Kerry’s Crime-Fighting Early Days
CAMBRIDGE, Mass. — In the summer of 1976, John F. Kerry’s run as a young man of destiny seemed in danger of running its course.
He’d skipped around his home state in a hunt for political office, only to get clobbered in his quest for a House seat. His telegenic testimony before the U.S. Senate Foreign Relations Committee, protesting the Vietnam War, had faded five years into the past.
In his 33rd year and fresh out of Boston College Law School, Kerry needed to make a reputation for something other than soaring ambition, a short if illustrious military career and a knack for winning Hollywood celebrities to the antiwar cause.
To settle and regroup, the future Democratic presidential candidate found a place in the sleepy headquarters of the district attorney of Middlesex County, Mass. In a corner office in Cambridge — across the Charles River from the high-rises and glamour of his native Boston — Kerry hunkered down to nurture his political aspirations, to learn the legal profession and to prove himself as a prosecutor and an administrator.
The public has yet to learn much about Kerry’s six years as a practicing attorney. But that is about to change.
Beginning at the Democratic National Convention this month, the Kerry campaign plans to highlight this part of his resume to help show that he has the toughness to be the nation’s chief executive. Republicans, meanwhile, say that will hardly deter them from continuing to depict Kerry as a fuzzy-headed, unreformed liberal.
It was at the Middlesex district attorney’s office that Kerry got his first extensive management experience. He nearly tripled the size of the operation, introduced specialized units and won a conviction of the man once suspected to be the state’s notorious “Torso Killer.”
And it was there that he displayed qualities that would become trademarks of his almost 20-year U.S. Senate career — a willingness to work long hours, an enormous appetite for the details of policy and an interest in digging deep into controversial topics.
It did not surprise his fellow lawyers that Kerry went on to lead a series of congressional inquiries — into alleged drug-running by Nicaraguan Contra rebels, the fate of prisoners of war and those missing in action in Vietnam, and the corrupt Bank of Credit and Commerce International. More than any legislation, those probes have been the signature of his Senate career.
On its face, the job of an assistant prosecutor might have seemed inglorious — too humdrum for a man who had led thousands in Vietnam War protests and been featured on “60 Minutes” as a future American leader. But Kerry said he saw the job as a respite from the hurly-burly of politics.
“I was excited about it. I had already done some trial work while I was in law school and I loved it,” he said in a recent interview. “I loved the sense you were delivering justice — providing some justice in people’s lives.”
Kerry found a willing patron in Middlesex County Dist. Atty. John J. Droney.
Droney was an old-line pol in the Bay State tradition, one who first made a name for himself not long after World War II. He was Cambridge coordinator in the first congressional campaign of a fellow fledgling Irish-Catholic politician, John F. Kennedy.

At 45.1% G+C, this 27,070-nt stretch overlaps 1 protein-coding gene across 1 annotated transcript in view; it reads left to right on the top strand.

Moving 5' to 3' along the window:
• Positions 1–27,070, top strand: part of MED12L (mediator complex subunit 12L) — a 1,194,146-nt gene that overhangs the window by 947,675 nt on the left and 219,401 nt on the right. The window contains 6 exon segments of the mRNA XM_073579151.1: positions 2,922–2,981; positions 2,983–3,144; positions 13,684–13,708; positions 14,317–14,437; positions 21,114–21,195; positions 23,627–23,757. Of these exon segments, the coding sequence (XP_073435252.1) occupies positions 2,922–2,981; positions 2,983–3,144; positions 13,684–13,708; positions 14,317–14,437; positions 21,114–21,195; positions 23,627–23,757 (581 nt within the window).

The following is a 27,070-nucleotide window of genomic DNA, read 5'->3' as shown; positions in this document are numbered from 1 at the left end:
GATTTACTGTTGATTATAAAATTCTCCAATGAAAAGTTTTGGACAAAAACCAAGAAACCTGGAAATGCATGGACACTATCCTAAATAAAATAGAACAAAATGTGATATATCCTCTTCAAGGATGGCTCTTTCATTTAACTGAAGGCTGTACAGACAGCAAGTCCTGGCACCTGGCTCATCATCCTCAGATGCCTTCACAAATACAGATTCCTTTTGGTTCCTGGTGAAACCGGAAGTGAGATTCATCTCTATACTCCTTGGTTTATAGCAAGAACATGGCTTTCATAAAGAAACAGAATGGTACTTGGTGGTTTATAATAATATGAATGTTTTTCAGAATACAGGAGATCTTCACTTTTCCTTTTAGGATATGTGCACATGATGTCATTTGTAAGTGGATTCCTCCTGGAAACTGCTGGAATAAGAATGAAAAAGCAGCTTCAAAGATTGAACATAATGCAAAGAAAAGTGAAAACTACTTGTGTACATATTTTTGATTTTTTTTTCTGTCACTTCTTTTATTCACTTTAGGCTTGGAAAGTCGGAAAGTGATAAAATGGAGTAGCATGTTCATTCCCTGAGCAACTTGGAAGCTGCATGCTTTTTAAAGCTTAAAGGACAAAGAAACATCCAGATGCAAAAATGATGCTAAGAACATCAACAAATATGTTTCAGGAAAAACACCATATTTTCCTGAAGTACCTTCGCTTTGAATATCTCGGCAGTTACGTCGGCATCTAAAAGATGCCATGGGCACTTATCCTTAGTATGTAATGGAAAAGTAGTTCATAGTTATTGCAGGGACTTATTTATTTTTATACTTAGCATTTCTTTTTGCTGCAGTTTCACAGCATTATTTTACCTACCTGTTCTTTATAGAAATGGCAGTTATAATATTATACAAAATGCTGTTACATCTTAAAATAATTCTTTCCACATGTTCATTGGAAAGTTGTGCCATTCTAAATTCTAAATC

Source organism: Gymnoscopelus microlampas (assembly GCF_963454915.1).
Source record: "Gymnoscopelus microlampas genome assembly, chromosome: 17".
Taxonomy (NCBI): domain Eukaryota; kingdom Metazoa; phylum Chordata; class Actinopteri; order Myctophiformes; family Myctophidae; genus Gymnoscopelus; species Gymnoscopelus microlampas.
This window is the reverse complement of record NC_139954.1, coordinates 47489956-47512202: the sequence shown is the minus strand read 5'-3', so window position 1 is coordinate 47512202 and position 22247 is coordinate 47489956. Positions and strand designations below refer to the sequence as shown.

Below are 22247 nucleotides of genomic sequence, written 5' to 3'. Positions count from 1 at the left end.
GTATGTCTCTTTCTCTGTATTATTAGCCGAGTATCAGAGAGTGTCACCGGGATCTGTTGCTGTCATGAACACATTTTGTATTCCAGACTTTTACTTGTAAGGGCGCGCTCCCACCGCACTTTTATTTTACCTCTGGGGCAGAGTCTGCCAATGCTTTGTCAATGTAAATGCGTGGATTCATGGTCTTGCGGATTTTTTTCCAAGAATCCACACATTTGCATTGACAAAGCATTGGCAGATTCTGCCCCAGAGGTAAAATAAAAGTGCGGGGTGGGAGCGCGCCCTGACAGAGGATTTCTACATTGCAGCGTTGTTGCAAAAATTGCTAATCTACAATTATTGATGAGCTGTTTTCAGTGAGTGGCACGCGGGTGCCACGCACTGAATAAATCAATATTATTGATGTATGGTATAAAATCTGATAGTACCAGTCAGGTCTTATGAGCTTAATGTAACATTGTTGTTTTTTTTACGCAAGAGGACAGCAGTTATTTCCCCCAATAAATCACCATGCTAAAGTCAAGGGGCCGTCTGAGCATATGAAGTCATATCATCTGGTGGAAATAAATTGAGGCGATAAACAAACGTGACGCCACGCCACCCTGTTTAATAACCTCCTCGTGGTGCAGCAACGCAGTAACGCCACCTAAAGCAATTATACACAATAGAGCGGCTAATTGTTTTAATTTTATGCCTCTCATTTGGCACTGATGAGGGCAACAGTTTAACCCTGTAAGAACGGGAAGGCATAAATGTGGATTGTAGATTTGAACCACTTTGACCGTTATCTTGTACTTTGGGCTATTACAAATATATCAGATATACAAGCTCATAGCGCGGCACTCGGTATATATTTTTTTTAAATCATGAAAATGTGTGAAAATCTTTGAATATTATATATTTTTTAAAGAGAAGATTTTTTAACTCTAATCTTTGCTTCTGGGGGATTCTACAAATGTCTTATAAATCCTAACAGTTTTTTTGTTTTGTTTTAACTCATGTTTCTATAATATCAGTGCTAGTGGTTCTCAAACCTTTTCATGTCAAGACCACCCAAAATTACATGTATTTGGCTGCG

According to Droney family lore, Kennedy later returned the favor. As a U.S. senator in 1959, he leaned on Massachusetts Gov. Foster Furcolo to appoint Droney to the D.A.'s job in Middlesex County.
By the time Kerry took his post as one of Droney’s assistants in 1976, the county had grown to 1.3 million residents and included more than 50 communities. The prosecutor’s office had not kept pace; it was handling thousands of criminal cases with fewer than three dozen assistant district attorneys, many of them part-timers who practiced law privately on the side.
Droney had another problem after nearly two decades in office. Although he had a reputation for honesty and a tough-minded attitude toward criminals, he was suffering from Lou Gehrig’s disease, which left him unable to adequately give voice to his still-agile mind.
An election stood on the horizon in 1977, when Droney made Kerry his first assistant, the operational head of the district attorney’s office. Some veteran prosecutors were jealous and angry about the office upstart’s elevation.
“A lot of people’s faces fell to the floor,” one colleague told a newspaper at the time of Kerry’s rapid ascent months out of law school. But others saw perfect sense in the frail Droney’s decision to make the hard-charging young lawyer with a souffle of thick hair the office’s public face.
“Mr. Droney, in his mind, saw someone who had already demonstrated the skills,” said John Markey, then a deputy district attorney and now a prominent Boston lawyer. “John Droney was a very, very shrewd individual.”
Droney gave his top assistant a relatively free hand. And Kerry made one of his most important changes almost immediately.
Although Droney was wary of the fickle nature of financial support from the U.S. government, Kerry vigorously pursued funding from the federal Law Enforcement Assistance Administration.
Kerry saw the money as fuel for change. He hired a full-time grant writer to go after the funds. Nearly $4 million flowed to the office in a single year, and the money helped expand the staff to more than 100 lawyers.
Two attributes stood out about the new hires. First, Kerry sought out top-notch lawyers, including some who turned away from more lucrative work in private firms or from the greater prestige of the U.S. attorney’s office. And for the first time, many were women.
Rikki Klieman, a young lawyer who had worked in a corporate firm and served a clerkship with a federal judge, said Kerry lured her to the district attorney’s office by persuading her that she “would be working on the side of the just.”
“For a lot of us children of the 1960s, we felt this was a golden moment,” said Klieman, a Court TV analyst and wife of Los Angeles Police Chief William J. Bratton. “We wanted to make a difference, and here was this charismatic leader to follow.”